The following reflection, prepared by Fr. Tom Burns, who served for many years in Peru, was published in A Maryknoll Liturgical Year: Reflections on the Readings for Year B, available from Orbis Books.
In this fragmented, rapidly changing world – centered on getting my share of its riches and power (or at least hanging on to what I’ve got) – today’s readings are totally countercultural. They are truly good news to the poor, showing God’s preferential love for the least and the most insignificant in the midst of this reality. This challenges all of us.
As would any mother or father, God reveals himself in the first reading as showing compassion for Israel – an enslaved people and the weakest of his children, surviving (not living) in a foreign land – and calls on them to set out on a long, painful journey through the death of the desert into the promised land of milk and honey. It begins with a meal eaten standing up and dressed for the journey. He takes their side and leads the way.
This reading resonates with the experience almost all of the families here in South Lima, most of whom are people who came from the highlands of Peru beginning over 55 years ago. The grandparents or parents came so their children would not suffer as they had suffered, and they dedicated their lives to this quest. It was not easy to get going in this barren desert with no water or bread, light or sewage, or even a tent. They had to start from scratch, guided by the hope rooted in their faith in God. They hungered for life and they fed themselves on their faith in God and his promise, as did the Israelites.
“Bread is more than bread” is a saying that makes a lot of sense to the people of South Lima. It is life because it begins to satisfy their hunger for life and its fullness. This why the unleavened bread was so important to the Israelites: it wouldn’t dry up in the desert, and so it was food for the journey (God’s food) to a land of milk and honey, and they were invited to the table. The same is true in the Last Supper: Jesus is the bread of life, and he breaks himself (gives up his life) for us and chooses the excluded, the sinners – the worthless of this world – to sit at his table, and they are thankful.
My neighbors love the washing of the feet by the Lord at the paschal meal of Holy Thursday. They identify with the feet because they have walked through dirt and shale of the desert sands and they know that, of all the members of the body, their feet are the dirtiest and most mistreated. It is the Lord who gets down on his knees to wash their feet first and calls on all of the disciples to follow his example of calling all to dine at this table, especially the poor and mistreated, forgotten and exploited. They can feel him cleansing and the soothing of their wounds, and this in the context of giving up his life for them. In him their hunger for life and for the true God of compassion and love are sated.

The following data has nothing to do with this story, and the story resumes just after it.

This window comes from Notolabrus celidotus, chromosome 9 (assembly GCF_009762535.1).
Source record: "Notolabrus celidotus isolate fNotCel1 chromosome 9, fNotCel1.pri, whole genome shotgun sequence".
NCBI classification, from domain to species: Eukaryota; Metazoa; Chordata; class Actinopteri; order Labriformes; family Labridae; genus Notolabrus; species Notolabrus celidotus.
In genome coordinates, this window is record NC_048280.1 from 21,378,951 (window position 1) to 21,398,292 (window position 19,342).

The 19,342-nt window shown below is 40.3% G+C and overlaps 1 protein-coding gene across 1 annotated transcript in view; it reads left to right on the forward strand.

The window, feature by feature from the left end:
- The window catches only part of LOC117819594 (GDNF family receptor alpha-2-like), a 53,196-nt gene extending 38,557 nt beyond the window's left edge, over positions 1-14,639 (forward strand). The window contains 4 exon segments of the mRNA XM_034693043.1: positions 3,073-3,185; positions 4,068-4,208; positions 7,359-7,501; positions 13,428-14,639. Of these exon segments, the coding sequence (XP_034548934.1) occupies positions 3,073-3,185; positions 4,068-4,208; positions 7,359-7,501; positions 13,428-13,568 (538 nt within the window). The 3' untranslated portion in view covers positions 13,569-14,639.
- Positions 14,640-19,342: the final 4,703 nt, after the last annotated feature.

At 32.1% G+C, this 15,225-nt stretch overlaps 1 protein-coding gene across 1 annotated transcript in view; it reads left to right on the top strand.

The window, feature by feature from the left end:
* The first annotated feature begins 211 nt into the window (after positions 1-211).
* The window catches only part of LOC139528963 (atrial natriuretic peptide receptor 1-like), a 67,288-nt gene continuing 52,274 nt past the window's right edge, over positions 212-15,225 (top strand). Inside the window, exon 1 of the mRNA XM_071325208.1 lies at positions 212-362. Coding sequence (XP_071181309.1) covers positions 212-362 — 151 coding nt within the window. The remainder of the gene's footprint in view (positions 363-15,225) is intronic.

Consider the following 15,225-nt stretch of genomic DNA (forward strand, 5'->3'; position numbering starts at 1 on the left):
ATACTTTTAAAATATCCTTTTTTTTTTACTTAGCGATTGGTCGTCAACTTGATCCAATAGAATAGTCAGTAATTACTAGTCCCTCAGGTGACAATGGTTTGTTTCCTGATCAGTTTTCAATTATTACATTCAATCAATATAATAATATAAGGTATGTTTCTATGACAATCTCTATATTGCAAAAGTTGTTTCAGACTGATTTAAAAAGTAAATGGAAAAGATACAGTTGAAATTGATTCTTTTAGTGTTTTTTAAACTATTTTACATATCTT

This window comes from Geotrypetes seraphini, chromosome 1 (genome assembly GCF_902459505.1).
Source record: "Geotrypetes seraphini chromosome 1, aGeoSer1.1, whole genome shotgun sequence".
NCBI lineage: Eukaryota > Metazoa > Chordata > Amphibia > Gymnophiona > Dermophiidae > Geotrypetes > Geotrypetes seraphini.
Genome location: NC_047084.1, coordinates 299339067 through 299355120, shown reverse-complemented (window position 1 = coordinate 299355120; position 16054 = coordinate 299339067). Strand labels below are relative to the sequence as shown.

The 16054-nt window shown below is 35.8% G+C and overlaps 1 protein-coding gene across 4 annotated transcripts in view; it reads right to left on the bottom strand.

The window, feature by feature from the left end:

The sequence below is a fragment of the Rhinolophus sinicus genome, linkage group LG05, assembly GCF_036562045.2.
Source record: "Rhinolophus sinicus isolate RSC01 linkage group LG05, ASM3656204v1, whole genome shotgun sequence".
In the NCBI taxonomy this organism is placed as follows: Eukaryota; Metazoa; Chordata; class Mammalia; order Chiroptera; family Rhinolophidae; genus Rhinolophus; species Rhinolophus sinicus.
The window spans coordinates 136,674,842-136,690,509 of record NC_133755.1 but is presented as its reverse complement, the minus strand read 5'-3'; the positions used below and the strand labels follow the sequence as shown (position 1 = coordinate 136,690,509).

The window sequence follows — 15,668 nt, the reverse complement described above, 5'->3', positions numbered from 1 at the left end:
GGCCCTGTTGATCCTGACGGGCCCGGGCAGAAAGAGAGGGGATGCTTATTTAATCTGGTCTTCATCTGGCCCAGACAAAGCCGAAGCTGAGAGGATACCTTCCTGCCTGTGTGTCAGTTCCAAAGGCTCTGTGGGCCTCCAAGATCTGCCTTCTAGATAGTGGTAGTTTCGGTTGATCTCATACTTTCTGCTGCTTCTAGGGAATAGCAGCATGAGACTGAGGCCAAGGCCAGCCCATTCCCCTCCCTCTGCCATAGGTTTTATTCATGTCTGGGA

This common table also has its cultural and political implications, and they have lived out this reality in their own lives: When they first arrived in Lima Sur, they had come from different subcultures of Peru, speaking different languages, and they suffered the racism of the middle-class white people of Lima (many of European descent), but their difficulties were not only the whites. They also had trouble speaking to and understanding their new neighbors who spoke other languages, sang different music, danced different dances, and had strange customs.
It was a tower of Babel. But over the years they and their children have learned to appreciate one another’s customs and rhythms as well to speak good Spanish. And they began to show the middle-class Peruvians the way to forming a new inclusive Peru. They have planted flowers in the desert and have learned to welcome strangers. And more and more they live a decent life.
But now they are faced, as we all are, with the current “in” culture: individualism, addiction to power and money, the fear of losing what is mine, mine, mine, and ignoring the needy and the call to compassion, solidarity and justice in this world. Jesus the Lord, in the washing of the feet, takes on the role of the servant of the house who kneels on the ground and washes the feet of those invited to the supper by the lord of the house. In doing so, he tells us that the only authority that is worth respecting in this world is that which authors life as does his creator Father (“Abba” is the word he used), who animates and encourages the life of all, especially the most needy.
My neighbors and I are now faced with the same challenges of many in the first world, and we all have to learn that, while it is important to struggle for a decent life because poverty can be devastating and is dehumanizing, we can never forget people who are poor or insignificant. For Jesus’ disciples, leaving poverty behind is part of his invitation, but we can never leave those who are poor behind. They are his and the Father’s preferred, and should be ours. How will we respond?